No. What I'm saying is that I think at least some schools made P/F mandatory in response to seeing grades spike up, understanding what was happening, and realizing they were unable to control it.

It bears remembering, this isn't just pre-meds, and back in March nobody (not even the schools themselves) knew what was going to happen with grading. Students just saw an opportunity and took it. Those who didn't cheat were disadvantaged, and then some schools eliminated the incentive by going mandatory P/F.
 
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KatsuCurry

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There was cheating at UGs this past spring in online courses? Where have you seen this reported?

Is it not obvious that a tremendous amount of students cheat on online, unproctored exams?

There have been tons of cheating scandals. BU, Georgia Tech, Rutgers, and many more. Many have only gotten caught because they used Chegg and barely changed answers, so a professor could match answers to the ones posted online. Most student are not that dumb, and did things like collaborate with other testtakers or use google, actions that if done with any sort of moderate effort are impossible to catch.

Anecdotally, cheating was absolutely rampant at my school and the schools of my friends from high school. Many professors I talked to are suspicious but can't do anything about absurdly high test averages. At the end of the day, with how much pressure there is on students to get perfect GPAs, I can't see how rampant cheating in an unproctored environment isn't expected.
 
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MyOdyssey

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Is it not obvious that a tremendous amount of students cheat on online, unproctored exams?

There have been tons of cheating scandals. BU, Georgia Tech, Rutgers, and many more. Many have only gotten caught because they used Chegg and barely changed answers, so a professor could match answers to the ones posted online. Most student are not that dumb, and did things like collaborate with other testtakers or use google, actions that if done with any sort of moderate effort are impossible to catch.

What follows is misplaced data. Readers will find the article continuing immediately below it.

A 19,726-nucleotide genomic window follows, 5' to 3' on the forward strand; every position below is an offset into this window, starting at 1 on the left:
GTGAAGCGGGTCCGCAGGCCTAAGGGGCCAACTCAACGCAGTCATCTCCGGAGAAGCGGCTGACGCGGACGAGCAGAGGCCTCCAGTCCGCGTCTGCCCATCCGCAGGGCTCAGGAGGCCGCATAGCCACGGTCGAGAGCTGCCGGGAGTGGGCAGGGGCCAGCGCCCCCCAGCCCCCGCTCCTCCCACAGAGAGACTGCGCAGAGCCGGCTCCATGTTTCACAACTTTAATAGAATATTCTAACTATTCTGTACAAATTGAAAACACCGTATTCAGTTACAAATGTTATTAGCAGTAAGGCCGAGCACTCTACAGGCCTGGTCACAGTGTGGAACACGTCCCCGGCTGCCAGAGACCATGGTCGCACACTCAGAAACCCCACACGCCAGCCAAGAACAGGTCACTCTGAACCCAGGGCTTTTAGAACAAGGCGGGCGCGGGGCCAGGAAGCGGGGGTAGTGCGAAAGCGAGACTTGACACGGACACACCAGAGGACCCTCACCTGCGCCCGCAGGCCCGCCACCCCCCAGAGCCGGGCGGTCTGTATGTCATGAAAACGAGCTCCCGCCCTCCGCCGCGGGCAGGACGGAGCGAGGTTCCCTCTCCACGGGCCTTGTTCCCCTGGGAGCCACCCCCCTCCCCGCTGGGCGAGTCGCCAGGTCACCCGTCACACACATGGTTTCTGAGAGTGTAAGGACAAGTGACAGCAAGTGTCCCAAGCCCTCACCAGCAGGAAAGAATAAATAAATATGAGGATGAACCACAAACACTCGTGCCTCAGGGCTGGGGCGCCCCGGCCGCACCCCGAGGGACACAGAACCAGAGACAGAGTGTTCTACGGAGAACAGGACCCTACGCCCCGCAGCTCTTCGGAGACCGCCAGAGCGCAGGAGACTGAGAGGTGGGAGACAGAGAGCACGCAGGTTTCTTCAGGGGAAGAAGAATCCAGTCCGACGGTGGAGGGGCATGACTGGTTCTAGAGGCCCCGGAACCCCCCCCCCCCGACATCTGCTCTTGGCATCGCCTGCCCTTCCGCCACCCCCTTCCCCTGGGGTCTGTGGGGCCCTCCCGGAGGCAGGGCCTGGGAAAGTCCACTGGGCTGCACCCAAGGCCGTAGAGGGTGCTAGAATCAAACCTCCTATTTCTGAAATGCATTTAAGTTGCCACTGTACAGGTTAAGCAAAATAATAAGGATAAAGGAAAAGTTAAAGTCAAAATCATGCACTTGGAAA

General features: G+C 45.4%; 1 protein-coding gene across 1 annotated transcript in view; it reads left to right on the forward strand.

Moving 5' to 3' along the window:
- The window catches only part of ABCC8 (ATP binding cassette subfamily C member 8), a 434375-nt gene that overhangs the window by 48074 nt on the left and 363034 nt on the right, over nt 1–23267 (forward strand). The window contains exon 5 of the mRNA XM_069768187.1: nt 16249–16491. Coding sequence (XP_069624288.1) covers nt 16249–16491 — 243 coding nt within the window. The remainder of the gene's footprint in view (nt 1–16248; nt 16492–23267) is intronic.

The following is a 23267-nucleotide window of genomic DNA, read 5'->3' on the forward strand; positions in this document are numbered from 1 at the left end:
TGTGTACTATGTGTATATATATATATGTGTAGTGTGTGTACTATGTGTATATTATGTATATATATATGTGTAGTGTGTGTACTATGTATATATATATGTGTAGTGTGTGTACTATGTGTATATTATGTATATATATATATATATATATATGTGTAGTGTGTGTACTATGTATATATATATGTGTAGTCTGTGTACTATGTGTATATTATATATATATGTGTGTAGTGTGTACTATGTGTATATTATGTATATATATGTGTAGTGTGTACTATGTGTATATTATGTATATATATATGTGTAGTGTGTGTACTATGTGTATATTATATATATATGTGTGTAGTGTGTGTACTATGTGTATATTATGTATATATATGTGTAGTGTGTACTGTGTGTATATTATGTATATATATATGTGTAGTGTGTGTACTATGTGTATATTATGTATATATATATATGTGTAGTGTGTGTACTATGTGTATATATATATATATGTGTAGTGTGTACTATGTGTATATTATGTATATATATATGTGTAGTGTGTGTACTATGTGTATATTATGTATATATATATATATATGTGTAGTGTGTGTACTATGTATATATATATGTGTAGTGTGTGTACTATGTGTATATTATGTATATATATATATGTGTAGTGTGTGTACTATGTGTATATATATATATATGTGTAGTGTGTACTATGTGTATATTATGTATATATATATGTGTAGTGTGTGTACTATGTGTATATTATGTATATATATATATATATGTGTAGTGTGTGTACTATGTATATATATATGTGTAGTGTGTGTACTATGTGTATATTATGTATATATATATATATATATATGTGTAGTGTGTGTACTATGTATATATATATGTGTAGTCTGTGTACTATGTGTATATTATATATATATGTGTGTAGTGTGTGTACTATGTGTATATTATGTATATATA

Anecdotally, cheating was absolutely rampant at my school and the schools of my friends from high school. Many professors I talked to are suspicious but can't do anything about absurdly high test averages. At the end of the day, with how much pressure there is on students to get perfect GPAs, I can't see how rampant cheating in an unproctored environment isn't expected.

But pass/fail? Do they need to cheat just to pass?
 
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But pass/fail? Do they need to cheat just to pass?

I think the implication here was that schools went to pass/fail grading because of issues with cheating, not that pass/fail grading made cheating more rampant.
 
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MyOdyssey

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I think the implication here was that schools went to pass/fail grading because of issues with cheating, not that pass/fail grading made cheating more rampant.

I got the impression from the earliest post that cheating continued after P/F grading was instituted.
 
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I saw cheating all the time. In person, online, premeds, other students, PF, for a grade. It didnt matter. People without values everywhere see the need to cheat whenever possible :lame:
 
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I got the impression from the earliest post that cheating continued after P/F grading was instituted.
Yes, well, cheaters cheat. Even P/F, it's always easier if you don't have to do the work. You're only thinking about yourself and other pre-meds. This is widespread throughout education right now.
 

HopeP

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No. What I'm saying is that I think at least some schools made P/F mandatory in response to seeing grades spike up, understanding what was happening, and realizing they were unable to control it.

It bears remembering, this isn't just pre-meds, and back in March nobody (not even the schools themselves) knew what was going to happen with grading. Students just saw an opportunity and took it. Those who didn't cheat were disadvantaged, and then some schools eliminated the incentive by going mandatory P/F.
Can see how that may happen for semester system, for quarter system it was a cutoff between 2 Qs, so cheating was a non-issue. However winter Q hurt students who were banking big time on finals and those were canceled just 2 days before start and grades were given based on all the results until that point. Even before spring Q starts, it became P/F, so cheating is irrelevant.